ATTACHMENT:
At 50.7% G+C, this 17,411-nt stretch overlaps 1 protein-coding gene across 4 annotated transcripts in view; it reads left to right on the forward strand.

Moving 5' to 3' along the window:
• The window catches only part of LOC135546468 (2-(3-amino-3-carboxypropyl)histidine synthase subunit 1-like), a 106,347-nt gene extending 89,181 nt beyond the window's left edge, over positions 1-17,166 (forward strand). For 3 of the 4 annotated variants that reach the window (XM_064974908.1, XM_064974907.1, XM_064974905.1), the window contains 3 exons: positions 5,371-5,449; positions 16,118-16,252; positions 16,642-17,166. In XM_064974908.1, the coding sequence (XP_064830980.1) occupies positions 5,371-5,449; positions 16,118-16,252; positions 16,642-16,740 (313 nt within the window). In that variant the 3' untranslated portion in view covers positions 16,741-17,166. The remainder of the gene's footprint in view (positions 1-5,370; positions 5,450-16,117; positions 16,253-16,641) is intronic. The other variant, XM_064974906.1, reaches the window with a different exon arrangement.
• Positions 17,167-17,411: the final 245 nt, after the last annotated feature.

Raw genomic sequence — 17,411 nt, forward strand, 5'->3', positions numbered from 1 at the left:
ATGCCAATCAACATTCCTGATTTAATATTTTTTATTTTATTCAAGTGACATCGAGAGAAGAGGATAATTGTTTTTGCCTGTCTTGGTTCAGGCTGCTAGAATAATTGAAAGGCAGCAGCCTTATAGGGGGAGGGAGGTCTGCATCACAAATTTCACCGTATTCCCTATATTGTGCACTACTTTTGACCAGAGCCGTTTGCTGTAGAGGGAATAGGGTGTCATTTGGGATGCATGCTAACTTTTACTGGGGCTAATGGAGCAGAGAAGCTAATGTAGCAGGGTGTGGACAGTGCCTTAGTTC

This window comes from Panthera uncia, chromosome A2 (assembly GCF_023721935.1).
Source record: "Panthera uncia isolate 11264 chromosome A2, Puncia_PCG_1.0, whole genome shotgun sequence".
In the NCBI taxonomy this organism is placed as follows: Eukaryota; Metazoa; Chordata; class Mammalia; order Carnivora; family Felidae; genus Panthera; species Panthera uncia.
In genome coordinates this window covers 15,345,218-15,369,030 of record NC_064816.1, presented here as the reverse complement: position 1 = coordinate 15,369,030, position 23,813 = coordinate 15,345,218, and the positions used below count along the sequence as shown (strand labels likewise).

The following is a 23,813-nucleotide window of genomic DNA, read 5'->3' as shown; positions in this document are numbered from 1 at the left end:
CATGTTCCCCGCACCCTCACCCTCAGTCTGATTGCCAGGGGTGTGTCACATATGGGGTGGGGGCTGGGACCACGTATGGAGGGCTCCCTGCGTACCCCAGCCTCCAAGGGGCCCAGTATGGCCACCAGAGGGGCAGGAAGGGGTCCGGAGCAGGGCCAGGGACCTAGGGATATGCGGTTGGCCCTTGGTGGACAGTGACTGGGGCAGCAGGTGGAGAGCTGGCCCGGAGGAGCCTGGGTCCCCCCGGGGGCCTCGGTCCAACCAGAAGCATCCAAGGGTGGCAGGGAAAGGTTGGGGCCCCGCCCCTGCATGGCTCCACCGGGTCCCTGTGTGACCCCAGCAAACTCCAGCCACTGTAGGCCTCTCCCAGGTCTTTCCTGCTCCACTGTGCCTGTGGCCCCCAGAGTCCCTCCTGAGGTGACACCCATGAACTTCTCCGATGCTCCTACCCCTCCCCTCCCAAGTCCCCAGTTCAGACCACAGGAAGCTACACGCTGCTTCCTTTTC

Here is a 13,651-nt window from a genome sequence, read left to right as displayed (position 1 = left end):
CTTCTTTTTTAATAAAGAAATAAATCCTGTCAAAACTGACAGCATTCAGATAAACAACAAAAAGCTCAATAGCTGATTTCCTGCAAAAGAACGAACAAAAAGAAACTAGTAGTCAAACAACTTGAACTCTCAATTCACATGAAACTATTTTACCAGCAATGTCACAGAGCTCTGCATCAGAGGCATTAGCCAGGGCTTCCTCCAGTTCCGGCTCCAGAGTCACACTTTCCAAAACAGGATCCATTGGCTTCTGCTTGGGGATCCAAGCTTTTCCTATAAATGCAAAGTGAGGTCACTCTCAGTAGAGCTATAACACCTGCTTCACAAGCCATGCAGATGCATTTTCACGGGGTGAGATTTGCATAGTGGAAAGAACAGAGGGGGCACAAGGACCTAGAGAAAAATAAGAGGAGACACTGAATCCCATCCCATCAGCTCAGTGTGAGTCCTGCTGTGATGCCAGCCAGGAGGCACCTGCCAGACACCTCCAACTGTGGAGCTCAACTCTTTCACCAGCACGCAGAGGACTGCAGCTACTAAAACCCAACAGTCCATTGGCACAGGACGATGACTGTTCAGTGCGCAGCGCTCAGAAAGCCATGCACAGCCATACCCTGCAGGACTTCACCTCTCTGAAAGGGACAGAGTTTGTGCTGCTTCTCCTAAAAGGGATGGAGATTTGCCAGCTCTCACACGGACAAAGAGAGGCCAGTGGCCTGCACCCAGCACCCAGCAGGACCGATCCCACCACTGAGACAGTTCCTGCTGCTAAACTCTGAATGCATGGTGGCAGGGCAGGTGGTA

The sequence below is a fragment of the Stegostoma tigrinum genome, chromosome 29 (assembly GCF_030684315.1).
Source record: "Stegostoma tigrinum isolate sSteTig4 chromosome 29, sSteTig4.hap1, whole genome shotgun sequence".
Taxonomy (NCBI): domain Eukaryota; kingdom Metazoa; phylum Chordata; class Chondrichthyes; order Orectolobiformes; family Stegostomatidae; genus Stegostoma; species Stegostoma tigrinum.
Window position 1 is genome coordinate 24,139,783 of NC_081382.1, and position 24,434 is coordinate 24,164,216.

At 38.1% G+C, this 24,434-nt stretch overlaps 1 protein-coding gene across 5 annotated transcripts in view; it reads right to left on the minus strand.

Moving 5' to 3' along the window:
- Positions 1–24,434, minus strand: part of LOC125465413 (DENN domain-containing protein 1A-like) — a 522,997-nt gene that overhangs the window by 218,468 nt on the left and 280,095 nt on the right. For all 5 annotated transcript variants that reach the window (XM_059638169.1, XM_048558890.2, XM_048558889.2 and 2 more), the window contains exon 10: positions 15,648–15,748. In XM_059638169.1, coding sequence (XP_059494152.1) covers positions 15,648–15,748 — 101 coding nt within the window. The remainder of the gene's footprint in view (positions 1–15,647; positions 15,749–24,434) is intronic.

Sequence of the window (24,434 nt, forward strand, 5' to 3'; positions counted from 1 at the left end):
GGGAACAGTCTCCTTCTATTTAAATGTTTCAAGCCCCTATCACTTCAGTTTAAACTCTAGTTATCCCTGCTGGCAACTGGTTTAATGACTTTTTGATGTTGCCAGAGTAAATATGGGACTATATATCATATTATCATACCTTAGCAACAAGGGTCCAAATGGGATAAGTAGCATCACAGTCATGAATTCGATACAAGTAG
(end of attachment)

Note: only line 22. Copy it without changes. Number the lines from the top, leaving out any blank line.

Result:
Sequence of the window (24,434 nt, forward strand, 5' to 3'; positions counted from 1 at the left end):